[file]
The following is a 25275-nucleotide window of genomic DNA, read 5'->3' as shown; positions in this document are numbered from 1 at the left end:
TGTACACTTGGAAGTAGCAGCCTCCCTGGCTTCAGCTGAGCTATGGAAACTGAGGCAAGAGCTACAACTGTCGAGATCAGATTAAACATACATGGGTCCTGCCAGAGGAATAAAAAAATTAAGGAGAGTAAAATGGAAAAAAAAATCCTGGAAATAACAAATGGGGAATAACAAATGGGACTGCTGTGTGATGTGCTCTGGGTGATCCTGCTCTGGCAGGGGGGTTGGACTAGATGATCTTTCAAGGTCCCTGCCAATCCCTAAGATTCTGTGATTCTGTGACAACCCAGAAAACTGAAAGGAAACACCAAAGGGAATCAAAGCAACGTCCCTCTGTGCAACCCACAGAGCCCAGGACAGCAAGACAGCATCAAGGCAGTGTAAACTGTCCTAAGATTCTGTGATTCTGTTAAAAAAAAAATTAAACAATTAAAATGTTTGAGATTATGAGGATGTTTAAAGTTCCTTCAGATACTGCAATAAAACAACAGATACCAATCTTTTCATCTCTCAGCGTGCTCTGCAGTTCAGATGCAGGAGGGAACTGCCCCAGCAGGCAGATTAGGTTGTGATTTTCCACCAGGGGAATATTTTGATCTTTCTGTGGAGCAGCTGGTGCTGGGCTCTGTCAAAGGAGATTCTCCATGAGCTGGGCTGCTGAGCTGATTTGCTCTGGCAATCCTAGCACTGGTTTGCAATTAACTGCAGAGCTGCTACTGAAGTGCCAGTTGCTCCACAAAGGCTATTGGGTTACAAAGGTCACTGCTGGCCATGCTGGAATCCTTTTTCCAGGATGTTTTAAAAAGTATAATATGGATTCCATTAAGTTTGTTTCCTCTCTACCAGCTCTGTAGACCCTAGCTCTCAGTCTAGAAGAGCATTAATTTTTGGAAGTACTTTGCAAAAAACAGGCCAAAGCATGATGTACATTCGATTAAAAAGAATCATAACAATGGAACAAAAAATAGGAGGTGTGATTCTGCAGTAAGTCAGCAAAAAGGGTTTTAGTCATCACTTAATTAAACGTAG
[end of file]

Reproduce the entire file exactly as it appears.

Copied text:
The following is a 25275-nucleotide window of genomic DNA, read 5'->3' as shown; positions in this document are numbered from 1 at the left end:
TGTACACTTGGAAGTAGCAGCCTCCCTGGCTTCAGCTGAGCTATGGAAACTGAGGCAAGAGCTACAACTGTCGAGATCAGATTAAACATACATGGGTCCTGCCAGAGGAATAAAAAAATTAAGGAGAGTAAAATGGAAAAAAAAATCCTGGAAATAACAAATGGGGAATAACAAATGGGACTGCTGTGTGATGTGCTCTGGGTGATCCTGCTCTGGCAGGGGGGTTGGACTAGATGATCTTTCAAGGTCCCTGCCAATCCCTAAGATTCTGTGATTCTGTGACAACCCAGAAAACTGAAAGGAAACACCAAAGGGAATCAAAGCAACGTCCCTCTGTGCAACCCACAGAGCCCAGGACAGCAAGACAGCATCAAGGCAGTGTAAACTGTCCTAAGATTCTGTGATTCTGTTAAAAAAAAAATTAAACAATTAAAATGTTTGAGATTATGAGGATGTTTAAAGTTCCTTCAGATACTGCAATAAAACAACAGATACCAATCTTTTCATCTCTCAGCGTGCTCTGCAGTTCAGATGCAGGAGGGAACTGCCCCAGCAGGCAGATTAGGTTGTGATTTTCCACCAGGGGAATATTTTGATCTTTCTGTGGAGCAGCTGGTGCTGGGCTCTGTCAAAGGAGATTCTCCATGAGCTGGGCTGCTGAGCTGATTTGCTCTGGCAATCCTAGCACTGGTTTGCAATTAACTGCAGAGCTGCTACTGAAGTGCCAGTTGCTCCACAAAGGCTATTGGGTTACAAAGGTCACTGCTGGCCATGCTGGAATCCTTTTTCCAGGATGTTTTAAAAAGTATAATATGGATTCCATTAAGTTTGTTTCCTCTCTACCAGCTCTGTAGACCCTAGCTCTCAGTCTAGAAGAGCATTAATTTTTGGAAGTACTTTGCAAAAAACAGGCCAAAGCATGATGTACATTCGATTAAAAAGAATCATAACAATGGAACAAAAAATAGGAGGTGTGATTCTGCAGTAAGTCAGCAAAAAGGGTTTTAGTCATCACTTAATTAAACGTAG